All the children in the Jim Adair family were born on the old farm about 2 miles from Goforth and about five miles from Buda. The children went to Science Hall school except for Ernest who was a victim of cerebral palsy.

There were five children in the Jim Adair family: Mary, Irene, myself, Elizabeth and Ernest. Mary and Irene attended Buda High School in 1911-1912 and 1912-1913. Grandpa had come to live with us about the time Edd and Margaret Frances Cleveland, Aunt Maggie, were married in 1896.

In those days Goforth was a prosperous little village and the surrounding countryside was filled with progressive people. Farmland was fertile and productive. Farmers in the Buda area were generally prosperous.

During cotton harvest time the cotton gins operated night and day and cotton was bringing 10 cents to 12 cents per pound. Happily, property taxes were low, there was no income tax and few government regulations to interfere with one’s legitimate activity.

On November 15, 1903, Lula married Buck Rylander and Grandpa witnessed the marriage of the youngest child in our old home on the prairie near Goforth.

Our old home was filled to overflowing by the families of Edd, Joe Franks, Robert Stewart and several of the Rylander family.

I remember the event clearly. We had ice cream and cake following the ceremony.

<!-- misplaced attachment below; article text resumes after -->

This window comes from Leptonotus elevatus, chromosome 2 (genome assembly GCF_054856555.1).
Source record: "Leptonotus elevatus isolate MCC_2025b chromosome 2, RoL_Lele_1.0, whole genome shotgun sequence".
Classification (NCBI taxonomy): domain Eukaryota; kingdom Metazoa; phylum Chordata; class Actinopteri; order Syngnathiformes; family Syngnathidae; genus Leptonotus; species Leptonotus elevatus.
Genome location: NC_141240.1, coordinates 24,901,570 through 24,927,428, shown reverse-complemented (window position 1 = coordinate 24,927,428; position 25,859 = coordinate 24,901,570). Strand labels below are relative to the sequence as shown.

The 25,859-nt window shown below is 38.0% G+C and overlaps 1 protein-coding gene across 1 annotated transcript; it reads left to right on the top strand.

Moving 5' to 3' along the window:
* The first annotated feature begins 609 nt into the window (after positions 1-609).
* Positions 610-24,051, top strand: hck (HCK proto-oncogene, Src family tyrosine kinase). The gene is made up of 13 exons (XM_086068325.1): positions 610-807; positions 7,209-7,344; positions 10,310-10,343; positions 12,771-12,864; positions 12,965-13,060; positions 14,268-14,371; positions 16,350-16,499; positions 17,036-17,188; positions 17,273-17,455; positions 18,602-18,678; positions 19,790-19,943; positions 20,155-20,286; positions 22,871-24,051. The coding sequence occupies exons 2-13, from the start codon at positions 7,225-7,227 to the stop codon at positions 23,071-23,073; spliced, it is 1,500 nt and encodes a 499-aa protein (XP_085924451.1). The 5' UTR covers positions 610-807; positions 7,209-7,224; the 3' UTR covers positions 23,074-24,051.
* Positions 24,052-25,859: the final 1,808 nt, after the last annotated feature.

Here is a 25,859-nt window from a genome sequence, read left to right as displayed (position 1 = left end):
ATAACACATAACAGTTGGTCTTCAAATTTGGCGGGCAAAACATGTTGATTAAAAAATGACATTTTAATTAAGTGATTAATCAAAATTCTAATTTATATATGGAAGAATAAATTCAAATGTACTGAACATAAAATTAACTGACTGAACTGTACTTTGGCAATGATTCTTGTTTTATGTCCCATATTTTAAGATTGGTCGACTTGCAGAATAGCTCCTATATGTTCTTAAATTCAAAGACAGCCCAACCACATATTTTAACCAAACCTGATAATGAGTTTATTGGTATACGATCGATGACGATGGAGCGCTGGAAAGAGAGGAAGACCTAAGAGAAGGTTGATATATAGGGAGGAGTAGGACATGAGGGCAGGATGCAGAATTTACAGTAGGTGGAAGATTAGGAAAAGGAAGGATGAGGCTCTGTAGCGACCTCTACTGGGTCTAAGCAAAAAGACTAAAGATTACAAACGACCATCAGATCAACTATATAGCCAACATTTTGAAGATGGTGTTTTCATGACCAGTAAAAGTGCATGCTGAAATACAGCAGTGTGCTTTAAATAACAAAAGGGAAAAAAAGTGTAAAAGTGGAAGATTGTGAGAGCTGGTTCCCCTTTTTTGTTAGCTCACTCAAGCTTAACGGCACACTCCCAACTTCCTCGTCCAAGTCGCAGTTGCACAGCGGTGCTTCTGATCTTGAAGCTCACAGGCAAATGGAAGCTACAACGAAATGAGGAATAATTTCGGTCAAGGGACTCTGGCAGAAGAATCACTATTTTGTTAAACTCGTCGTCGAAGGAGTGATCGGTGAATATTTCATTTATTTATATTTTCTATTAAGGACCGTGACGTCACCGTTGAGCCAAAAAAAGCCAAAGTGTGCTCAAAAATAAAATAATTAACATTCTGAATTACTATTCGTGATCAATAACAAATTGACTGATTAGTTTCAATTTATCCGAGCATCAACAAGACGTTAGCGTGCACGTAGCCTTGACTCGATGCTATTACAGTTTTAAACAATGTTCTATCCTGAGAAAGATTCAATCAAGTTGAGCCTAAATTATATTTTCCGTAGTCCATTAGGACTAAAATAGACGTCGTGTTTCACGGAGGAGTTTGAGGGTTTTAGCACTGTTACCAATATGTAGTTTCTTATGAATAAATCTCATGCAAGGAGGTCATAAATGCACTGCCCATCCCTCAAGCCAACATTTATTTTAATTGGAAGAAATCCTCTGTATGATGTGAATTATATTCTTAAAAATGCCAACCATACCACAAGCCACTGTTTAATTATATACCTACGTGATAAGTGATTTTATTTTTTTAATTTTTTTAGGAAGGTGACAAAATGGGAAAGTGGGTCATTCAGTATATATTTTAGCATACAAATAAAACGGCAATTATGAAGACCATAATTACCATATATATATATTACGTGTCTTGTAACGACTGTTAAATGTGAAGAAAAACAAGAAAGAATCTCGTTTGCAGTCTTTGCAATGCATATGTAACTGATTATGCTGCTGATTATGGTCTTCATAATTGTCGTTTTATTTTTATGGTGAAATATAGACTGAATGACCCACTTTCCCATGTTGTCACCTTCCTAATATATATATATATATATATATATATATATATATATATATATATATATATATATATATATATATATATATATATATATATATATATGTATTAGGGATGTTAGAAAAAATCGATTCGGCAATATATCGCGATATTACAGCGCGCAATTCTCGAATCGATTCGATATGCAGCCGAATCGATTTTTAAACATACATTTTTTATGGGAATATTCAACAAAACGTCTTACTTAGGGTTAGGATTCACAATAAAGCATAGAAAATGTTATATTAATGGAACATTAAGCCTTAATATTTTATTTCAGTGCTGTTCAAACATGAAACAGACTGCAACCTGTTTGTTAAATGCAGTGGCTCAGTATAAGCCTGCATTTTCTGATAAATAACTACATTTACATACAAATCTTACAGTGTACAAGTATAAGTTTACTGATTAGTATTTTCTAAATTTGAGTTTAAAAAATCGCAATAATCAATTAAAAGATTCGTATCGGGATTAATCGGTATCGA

This was a happy moment in Grandpa’s life in knowing his children had chosen well in selecting their life’s companion. Grandpa died July 18th, 1911, still affirming his allegiance to the Confederacy. His body was prepared for burial by Denis Foster, Dave Cleveland and Frank Allen. He was laid to rest near that of his son who had died in 1892. My father and mother were buried in the Kyle Cemetery near my beloved Buda.

In my lifetime I have seen many changes. I cherish the memory of the past, accept the present and fear the future. Blessings on those who must carry on.
Notes for Albert Judson (Spouse 1)
I (Clayton Heathcock Jr.) knew Albert Adair and visited with him several times. He got me started on the Adair family with material from his own research, including family bible inscriptions. My last letter to him is dated May 28, 1982. Three weeks later, I received the following letter from Elizabeth:

“Dear Clayton,

Your letter arrived on June 6 while Albert was still able to enjoy my reading it to him. He died Sunday, June 13th, and was buried among your relatives in Barton Cemetery which you must see to appreciate.

If you find any other family history that Albert would have liked, please pass it on. I suspect some of our children will appreciate it. Our recent newest--twins born prematurely to David and Elizabeth (Betsey) on March 11--were baptized on Sunday. They are fine and Albert was proud of them.

Sincerely, Elizabeth”
Last Modified 20 Nov 2019Created 21 Aug 2021 using Reunion for Macintosh